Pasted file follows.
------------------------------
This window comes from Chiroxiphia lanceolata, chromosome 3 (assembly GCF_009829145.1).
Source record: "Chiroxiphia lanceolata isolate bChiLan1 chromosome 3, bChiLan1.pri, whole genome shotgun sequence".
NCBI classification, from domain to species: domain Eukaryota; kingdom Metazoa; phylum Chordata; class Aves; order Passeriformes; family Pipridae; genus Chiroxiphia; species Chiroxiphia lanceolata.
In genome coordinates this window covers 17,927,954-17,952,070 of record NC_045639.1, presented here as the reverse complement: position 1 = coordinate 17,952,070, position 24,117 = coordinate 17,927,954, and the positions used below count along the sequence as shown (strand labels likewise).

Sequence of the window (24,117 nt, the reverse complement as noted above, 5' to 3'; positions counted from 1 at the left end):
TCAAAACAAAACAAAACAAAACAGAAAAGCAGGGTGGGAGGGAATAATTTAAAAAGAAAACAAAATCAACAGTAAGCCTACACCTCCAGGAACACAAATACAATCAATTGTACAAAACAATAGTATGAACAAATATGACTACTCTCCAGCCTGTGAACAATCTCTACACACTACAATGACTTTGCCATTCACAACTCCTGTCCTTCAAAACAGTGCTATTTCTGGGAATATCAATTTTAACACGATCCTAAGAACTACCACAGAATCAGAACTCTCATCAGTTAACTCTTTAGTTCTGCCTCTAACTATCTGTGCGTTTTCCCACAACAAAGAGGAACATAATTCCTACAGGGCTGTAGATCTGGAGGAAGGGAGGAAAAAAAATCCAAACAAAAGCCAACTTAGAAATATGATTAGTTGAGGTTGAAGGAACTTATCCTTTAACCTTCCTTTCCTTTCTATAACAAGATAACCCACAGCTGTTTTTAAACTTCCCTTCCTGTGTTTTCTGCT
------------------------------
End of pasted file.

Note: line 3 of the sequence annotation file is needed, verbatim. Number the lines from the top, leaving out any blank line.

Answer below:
NCBI classification, from domain to species: domain Eukaryota; kingdom Metazoa; phylum Chordata; class Aves; order Passeriformes; family Pipridae; genus Chiroxiphia; species Chiroxiphia lanceolata.